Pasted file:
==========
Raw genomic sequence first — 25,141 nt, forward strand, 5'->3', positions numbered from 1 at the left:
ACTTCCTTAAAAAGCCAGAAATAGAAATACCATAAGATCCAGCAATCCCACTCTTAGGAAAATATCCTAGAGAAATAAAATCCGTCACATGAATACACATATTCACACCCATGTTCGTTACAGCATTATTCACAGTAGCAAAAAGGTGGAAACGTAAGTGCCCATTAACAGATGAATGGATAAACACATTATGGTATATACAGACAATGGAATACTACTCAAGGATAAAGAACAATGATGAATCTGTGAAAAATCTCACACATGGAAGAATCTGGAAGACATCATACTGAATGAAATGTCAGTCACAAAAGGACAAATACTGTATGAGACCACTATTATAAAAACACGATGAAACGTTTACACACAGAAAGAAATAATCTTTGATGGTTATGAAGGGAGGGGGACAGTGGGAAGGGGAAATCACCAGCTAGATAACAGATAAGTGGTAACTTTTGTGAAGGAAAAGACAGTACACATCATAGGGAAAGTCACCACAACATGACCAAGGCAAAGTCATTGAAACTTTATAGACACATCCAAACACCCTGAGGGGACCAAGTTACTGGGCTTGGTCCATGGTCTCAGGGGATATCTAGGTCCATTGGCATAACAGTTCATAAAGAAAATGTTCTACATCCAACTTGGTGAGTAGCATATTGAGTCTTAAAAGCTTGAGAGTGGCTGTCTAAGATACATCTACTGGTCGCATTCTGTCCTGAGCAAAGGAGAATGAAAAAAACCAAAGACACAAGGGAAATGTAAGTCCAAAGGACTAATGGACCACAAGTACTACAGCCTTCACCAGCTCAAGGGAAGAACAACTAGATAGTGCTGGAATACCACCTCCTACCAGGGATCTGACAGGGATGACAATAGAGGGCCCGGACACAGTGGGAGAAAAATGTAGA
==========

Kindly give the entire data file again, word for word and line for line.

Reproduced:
Raw genomic sequence first — 25,141 nt, forward strand, 5'->3', positions numbered from 1 at the left:
ACTTCCTTAAAAAGCCAGAAATAGAAATACCATAAGATCCAGCAATCCCACTCTTAGGAAAATATCCTAGAGAAATAAAATCCGTCACATGAATACACATATTCACACCCATGTTCGTTACAGCATTATTCACAGTAGCAAAAAGGTGGAAACGTAAGTGCCCATTAACAGATGAATGGATAAACACATTATGGTATATACAGACAATGGAATACTACTCAAGGATAAAGAACAATGATGAATCTGTGAAAAATCTCACACATGGAAGAATCTGGAAGACATCATACTGAATGAAATGTCAGTCACAAAAGGACAAATACTGTATGAGACCACTATTATAAAAACACGATGAAACGTTTACACACAGAAAGAAATAATCTTTGATGGTTATGAAGGGAGGGGGACAGTGGGAAGGGGAAATCACCAGCTAGATAACAGATAAGTGGTAACTTTTGTGAAGGAAAAGACAGTACACATCATAGGGAAAGTCACCACAACATGACCAAGGCAAAGTCATTGAAACTTTATAGACACATCCAAACACCCTGAGGGGACCAAGTTACTGGGCTTGGTCCATGGTCTCAGGGGATATCTAGGTCCATTGGCATAACAGTTCATAAAGAAAATGTTCTACATCCAACTTGGTGAGTAGCATATTGAGTCTTAAAAGCTTGAGAGTGGCTGTCTAAGATACATCTACTGGTCGCATTCTGTCCTGAGCAAAGGAGAATGAAAAAAACCAAAGACACAAGGGAAATGTAAGTCCAAAGGACTAATGGACCACAAGTACTACAGCCTTCACCAGCTCAAGGGAAGAACAACTAGATAGTGCTGGAATACCACCTCCTACCAGGGATCTGACAGGGATGACAATAGAGGGCCCGGACACAGTGGGAGAAAAATGTAGA